Hard Truth:

Publishers will NOT market your book for you!

I know it says on their website that they are going to help with marketing, but their idea of helping is uploading it to their website with all the other books they have published. You will not be found. Publishing houses spend their marketing budget on the top 3% of authors. That means unless you have a name like J.K. Rowling, you will not have one dollar spent on your marketing campaign. Trust me on this. I learned it the hard way.

Nowadays, the marketplace is flooded with books, and it’s your job to stand out from the crowd. If you can’t accomplish this, then you will be lost in the sea of want-to-be writers.

Don’t Despair. There’s Hope!

Successful authors know they have to keep an eye on their market. They have found their target audience and are actively studying their interests.

True Crime Example:

As usual, I will give you an example from the true-crime side of my business. I wrote my first book Unorganized Crime and marketed it as the biography of an ex-gangster from Chicago. There is one problem with this. The market has been flooded with Mafia-style books, and now the public is more interested in cold cases, serial killers, and even the Dixie Mafia. The Italian Mafia is slowly becoming “Old News” in the marketplace. I will be rebranding this book and relaunching it after the first of the year.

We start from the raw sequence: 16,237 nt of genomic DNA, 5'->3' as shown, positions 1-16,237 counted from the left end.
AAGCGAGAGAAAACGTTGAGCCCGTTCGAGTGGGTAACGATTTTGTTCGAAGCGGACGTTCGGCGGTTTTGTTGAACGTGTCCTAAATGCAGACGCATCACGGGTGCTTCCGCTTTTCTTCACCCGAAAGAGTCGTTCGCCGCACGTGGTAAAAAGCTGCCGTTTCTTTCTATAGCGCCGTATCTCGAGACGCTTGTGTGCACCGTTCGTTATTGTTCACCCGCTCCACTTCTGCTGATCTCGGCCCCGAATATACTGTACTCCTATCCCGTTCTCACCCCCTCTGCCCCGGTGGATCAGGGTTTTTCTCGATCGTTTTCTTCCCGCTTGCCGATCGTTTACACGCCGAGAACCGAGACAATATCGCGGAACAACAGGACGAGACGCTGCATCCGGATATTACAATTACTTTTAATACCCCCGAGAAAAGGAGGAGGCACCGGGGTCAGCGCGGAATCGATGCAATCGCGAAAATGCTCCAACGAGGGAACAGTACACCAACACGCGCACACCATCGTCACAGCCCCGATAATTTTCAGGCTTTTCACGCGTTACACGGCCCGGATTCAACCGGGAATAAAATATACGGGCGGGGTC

Constant study is necessary to stay on top of these market trends. Also, you need to be studying delivery methods in the marketplace. Facebook Algorithms are continually changing. Youtube video guidelines are changing. Technology is continually evolving, and a good marketer will change along with them.

I also make it a habit to study the best in my field. Find the leaders in your genre and model their business plan. Don’t copy them, but find out what works for them and use it as inspiration to create your own business plan.

Self-study is the key to success in any field of endeavor, but some people hate book work. I understand that. Luckily, we live in the information age, and we can acquire the knowledge we need in various ways. Videos abound online, and most of what you need to get started, you can find for FREE on Youtube. Other video tutorials have a small cost, but it’s worth it when your business starts to flourish.